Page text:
This is a the heartbreaking twin to #IfTheyGunnedMeDown and a sad commentary on the news surrounding the death of Sandra Bland. Reading them is very emotional, and achingly poignant to imagine having to give a directive to the public in case of an untimely encounter & death at the hands of police. Especially given the low suicide rate among African-Americans, the troubling events surrounding this story, the lack of answers, and a multitude of questions.
Once again, the victim in this case is already being tainted by release of her previous report and saying in a video that she “sorta suffered from Depression & PTSD” using her very own words, which may have been said off-the-cuff to basically obscure the case, and subvert justice. A thorough investigation and what should be ongoing outrage and protest over this matter. Visit #IfIDieInPoliceCustody or see a few of the tweets below the break ~
“Blackness contains multitudes and black Vine magnifies the diversity therein.”
Vine allows for hilarious, multi-faceted, complex and game-changing commentary that is not possible elsewhere
This article on Black Users on Vine: “Celebrating Blackness 6 seconds at a time” by Hannah Giorgis [ @ethiopienne ] is very laudable, yet open to what I consider a serious critique. Especially given her previous focus on activist causes, and her ability even to see Black Art as both personal & political and recognizing that as dangerous too. To relegate the activist angle to a single link or a quick mention of it documenting Ferguson, while also lauding it as democratizing is concerning and should be addressed.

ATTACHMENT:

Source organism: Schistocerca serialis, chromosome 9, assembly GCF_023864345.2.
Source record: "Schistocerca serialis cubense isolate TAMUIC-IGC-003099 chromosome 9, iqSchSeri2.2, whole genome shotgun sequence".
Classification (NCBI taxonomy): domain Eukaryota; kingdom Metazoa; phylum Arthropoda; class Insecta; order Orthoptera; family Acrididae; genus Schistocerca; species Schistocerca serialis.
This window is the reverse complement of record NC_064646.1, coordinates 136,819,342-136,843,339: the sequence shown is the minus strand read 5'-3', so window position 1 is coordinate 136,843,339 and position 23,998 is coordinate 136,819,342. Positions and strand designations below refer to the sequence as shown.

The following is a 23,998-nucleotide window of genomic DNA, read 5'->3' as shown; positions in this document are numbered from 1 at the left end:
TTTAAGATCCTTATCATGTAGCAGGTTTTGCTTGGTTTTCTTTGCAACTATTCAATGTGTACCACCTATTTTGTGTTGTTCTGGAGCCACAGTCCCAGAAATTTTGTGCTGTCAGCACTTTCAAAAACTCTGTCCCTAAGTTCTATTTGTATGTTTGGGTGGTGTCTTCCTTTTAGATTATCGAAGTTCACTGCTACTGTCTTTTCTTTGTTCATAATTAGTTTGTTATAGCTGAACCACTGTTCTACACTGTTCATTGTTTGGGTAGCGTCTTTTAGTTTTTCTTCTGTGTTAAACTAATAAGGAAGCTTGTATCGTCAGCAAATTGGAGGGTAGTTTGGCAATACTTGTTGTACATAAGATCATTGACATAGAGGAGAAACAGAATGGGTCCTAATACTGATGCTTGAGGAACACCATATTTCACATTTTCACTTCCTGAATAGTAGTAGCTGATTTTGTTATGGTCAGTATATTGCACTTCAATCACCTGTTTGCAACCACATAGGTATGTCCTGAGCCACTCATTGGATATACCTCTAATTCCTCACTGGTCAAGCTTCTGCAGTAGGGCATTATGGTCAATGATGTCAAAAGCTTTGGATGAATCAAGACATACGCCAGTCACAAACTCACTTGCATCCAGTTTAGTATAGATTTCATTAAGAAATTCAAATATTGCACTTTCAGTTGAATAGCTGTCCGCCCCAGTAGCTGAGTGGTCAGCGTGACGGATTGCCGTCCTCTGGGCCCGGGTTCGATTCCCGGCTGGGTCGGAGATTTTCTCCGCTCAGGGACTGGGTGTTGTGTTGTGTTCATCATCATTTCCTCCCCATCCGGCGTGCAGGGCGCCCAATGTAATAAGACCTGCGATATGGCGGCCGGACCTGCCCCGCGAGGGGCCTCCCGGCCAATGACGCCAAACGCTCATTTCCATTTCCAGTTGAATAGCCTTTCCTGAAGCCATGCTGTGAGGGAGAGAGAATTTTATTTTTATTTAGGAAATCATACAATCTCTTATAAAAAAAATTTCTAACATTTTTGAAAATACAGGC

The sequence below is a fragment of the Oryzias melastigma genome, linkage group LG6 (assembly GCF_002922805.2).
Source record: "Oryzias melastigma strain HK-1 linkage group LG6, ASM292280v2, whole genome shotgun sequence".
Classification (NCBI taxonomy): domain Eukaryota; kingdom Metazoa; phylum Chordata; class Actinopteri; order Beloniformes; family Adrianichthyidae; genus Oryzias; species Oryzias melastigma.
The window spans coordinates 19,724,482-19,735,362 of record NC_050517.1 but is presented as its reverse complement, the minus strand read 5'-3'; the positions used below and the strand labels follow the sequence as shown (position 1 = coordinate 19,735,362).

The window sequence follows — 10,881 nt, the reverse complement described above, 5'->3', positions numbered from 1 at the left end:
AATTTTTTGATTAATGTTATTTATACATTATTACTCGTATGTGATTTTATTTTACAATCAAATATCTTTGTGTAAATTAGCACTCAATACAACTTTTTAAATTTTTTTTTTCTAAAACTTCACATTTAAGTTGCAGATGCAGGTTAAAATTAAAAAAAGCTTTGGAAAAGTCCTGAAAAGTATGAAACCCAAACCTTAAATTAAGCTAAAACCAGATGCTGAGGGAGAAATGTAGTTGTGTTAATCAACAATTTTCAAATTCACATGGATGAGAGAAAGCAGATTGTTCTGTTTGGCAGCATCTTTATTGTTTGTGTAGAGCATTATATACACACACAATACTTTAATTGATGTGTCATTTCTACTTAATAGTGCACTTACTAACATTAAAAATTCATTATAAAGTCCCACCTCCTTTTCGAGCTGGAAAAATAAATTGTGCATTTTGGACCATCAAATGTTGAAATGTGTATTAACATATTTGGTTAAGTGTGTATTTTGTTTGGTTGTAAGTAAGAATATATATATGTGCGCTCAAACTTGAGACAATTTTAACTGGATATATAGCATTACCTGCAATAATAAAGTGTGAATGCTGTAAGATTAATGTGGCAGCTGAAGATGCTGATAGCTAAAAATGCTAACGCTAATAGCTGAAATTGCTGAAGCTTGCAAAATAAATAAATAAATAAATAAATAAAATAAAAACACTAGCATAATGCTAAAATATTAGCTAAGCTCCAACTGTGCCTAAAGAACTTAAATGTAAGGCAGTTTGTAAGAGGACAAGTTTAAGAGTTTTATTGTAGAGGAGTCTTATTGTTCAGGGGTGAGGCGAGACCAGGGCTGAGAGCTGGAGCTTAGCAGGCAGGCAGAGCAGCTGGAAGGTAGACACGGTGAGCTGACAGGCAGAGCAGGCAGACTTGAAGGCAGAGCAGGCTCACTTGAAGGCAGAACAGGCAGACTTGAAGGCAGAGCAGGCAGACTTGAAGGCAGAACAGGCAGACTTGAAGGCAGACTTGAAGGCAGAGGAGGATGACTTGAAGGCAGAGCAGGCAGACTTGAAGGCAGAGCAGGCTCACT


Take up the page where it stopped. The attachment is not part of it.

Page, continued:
This critique primarily focuses on the original article ignoring the element of social activism & justice while lauding it for its pop culture swag, when much of the humor as she duly notes is a cultural critique on whiteness & its supremacy. To me these things are inextricably linked. It is perhaps, specifically because I was only initially encouraged to use Vine, because of Antonio French’s dispatches from Ferguson, that this issue is so important to me. Other people too have used it with great effect at raising awareness, generating humor, while also enlightening us. It is a very strong tool at critiquing media coverage specifically. Continue reading
Last night, another response to the ongoing saga of Rachel Dolezal happened, not at all unlike #AskRachel, but less humorous, it tackles the tough notion of what microaggressions sound and feel like. By communally sharing the things people say to African-Americans in this country on a daily basis. While not receiving nearly the exposure as #AskRachel or even #RachelDolezalMemoirTitles, the hashtag is ostensibly to educate and illuminate for readers the constant barrage of questions and/or statements and the accompanying pain associated with them. It is suggested reading for everyone.